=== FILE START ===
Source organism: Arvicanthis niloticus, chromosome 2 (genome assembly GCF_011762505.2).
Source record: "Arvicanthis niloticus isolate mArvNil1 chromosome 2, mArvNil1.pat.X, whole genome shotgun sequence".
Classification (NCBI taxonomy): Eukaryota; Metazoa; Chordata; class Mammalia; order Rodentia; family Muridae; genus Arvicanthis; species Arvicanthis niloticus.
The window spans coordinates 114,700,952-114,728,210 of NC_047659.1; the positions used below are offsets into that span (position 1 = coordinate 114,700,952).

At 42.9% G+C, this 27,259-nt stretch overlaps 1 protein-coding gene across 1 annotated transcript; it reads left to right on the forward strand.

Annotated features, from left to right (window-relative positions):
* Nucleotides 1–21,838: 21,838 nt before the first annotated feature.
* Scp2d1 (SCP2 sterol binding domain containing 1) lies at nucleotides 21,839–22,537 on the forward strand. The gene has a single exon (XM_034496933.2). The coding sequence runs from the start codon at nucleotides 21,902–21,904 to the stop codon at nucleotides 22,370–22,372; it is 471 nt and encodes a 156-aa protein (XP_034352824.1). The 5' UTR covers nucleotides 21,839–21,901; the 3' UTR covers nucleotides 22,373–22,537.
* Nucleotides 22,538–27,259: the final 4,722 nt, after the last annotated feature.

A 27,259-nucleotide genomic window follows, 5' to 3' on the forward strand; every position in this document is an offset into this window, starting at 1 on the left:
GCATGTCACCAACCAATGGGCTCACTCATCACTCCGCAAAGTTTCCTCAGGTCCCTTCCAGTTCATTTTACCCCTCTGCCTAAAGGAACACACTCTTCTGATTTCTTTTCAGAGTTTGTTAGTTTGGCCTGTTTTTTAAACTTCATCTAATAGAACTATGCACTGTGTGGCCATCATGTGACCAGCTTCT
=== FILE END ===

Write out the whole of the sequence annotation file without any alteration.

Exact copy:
Source organism: Arvicanthis niloticus, chromosome 2 (genome assembly GCF_011762505.2).
Source record: "Arvicanthis niloticus isolate mArvNil1 chromosome 2, mArvNil1.pat.X, whole genome shotgun sequence".
Classification (NCBI taxonomy): Eukaryota; Metazoa; Chordata; class Mammalia; order Rodentia; family Muridae; genus Arvicanthis; species Arvicanthis niloticus.
The window spans coordinates 114,700,952-114,728,210 of NC_047659.1; the positions used below are offsets into that span (position 1 = coordinate 114,700,952).

At 42.9% G+C, this 27,259-nt stretch overlaps 1 protein-coding gene across 1 annotated transcript; it reads left to right on the forward strand.

Annotated features, from left to right (window-relative positions):
* Nucleotides 1–21,838: 21,838 nt before the first annotated feature.
* Scp2d1 (SCP2 sterol binding domain containing 1) lies at nucleotides 21,839–22,537 on the forward strand. The gene has a single exon (XM_034496933.2). The coding sequence runs from the start codon at nucleotides 21,902–21,904 to the stop codon at nucleotides 22,370–22,372; it is 471 nt and encodes a 156-aa protein (XP_034352824.1). The 5' UTR covers nucleotides 21,839–21,901; the 3' UTR covers nucleotides 22,373–22,537.
* Nucleotides 22,538–27,259: the final 4,722 nt, after the last annotated feature.

A 27,259-nucleotide genomic window follows, 5' to 3' on the forward strand; every position in this document is an offset into this window, starting at 1 on the left:
GCATGTCACCAACCAATGGGCTCACTCATCACTCCGCAAAGTTTCCTCAGGTCCCTTCCAGTTCATTTTACCCCTCTGCCTAAAGGAACACACTCTTCTGATTTCTTTTCAGAGTTTGTTAGTTTGGCCTGTTTTTTAAACTTCATCTAATAGAACTATGCACTGTGTGGCCATCATGTGACCAGCTTCT